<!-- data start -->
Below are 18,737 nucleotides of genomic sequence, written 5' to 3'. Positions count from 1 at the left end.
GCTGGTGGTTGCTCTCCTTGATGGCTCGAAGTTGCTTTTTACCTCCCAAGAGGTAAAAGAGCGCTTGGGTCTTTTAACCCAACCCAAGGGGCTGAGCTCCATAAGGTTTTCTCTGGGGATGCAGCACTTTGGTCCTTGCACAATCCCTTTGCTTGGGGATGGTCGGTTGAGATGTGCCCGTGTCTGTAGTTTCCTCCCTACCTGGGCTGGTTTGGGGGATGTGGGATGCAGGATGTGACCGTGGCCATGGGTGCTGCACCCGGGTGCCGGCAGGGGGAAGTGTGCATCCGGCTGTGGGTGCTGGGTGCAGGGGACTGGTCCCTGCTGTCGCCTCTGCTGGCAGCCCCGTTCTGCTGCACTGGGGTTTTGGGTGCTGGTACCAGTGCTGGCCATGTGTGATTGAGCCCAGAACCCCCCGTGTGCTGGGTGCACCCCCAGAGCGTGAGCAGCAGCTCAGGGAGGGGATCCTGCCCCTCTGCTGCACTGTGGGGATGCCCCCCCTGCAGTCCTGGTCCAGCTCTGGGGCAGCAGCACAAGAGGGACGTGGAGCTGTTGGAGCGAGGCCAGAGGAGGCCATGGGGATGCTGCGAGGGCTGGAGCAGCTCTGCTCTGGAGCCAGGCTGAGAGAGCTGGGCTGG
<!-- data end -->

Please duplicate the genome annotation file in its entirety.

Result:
Below are 18,737 nucleotides of genomic sequence, written 5' to 3'. Positions count from 1 at the left end.
GCTGGTGGTTGCTCTCCTTGATGGCTCGAAGTTGCTTTTTACCTCCCAAGAGGTAAAAGAGCGCTTGGGTCTTTTAACCCAACCCAAGGGGCTGAGCTCCATAAGGTTTTCTCTGGGGATGCAGCACTTTGGTCCTTGCACAATCCCTTTGCTTGGGGATGGTCGGTTGAGATGTGCCCGTGTCTGTAGTTTCCTCCCTACCTGGGCTGGTTTGGGGGATGTGGGATGCAGGATGTGACCGTGGCCATGGGTGCTGCACCCGGGTGCCGGCAGGGGGAAGTGTGCATCCGGCTGTGGGTGCTGGGTGCAGGGGACTGGTCCCTGCTGTCGCCTCTGCTGGCAGCCCCGTTCTGCTGCACTGGGGTTTTGGGTGCTGGTACCAGTGCTGGCCATGTGTGATTGAGCCCAGAACCCCCCGTGTGCTGGGTGCACCCCCAGAGCGTGAGCAGCAGCTCAGGGAGGGGATCCTGCCCCTCTGCTGCACTGTGGGGATGCCCCCCCTGCAGTCCTGGTCCAGCTCTGGGGCAGCAGCACAAGAGGGACGTGGAGCTGTTGGAGCGAGGCCAGAGGAGGCCATGGGGATGCTGCGAGGGCTGGAGCAGCTCTGCTCTGGAGCCAGGCTGAGAGAGCTGGGCTGG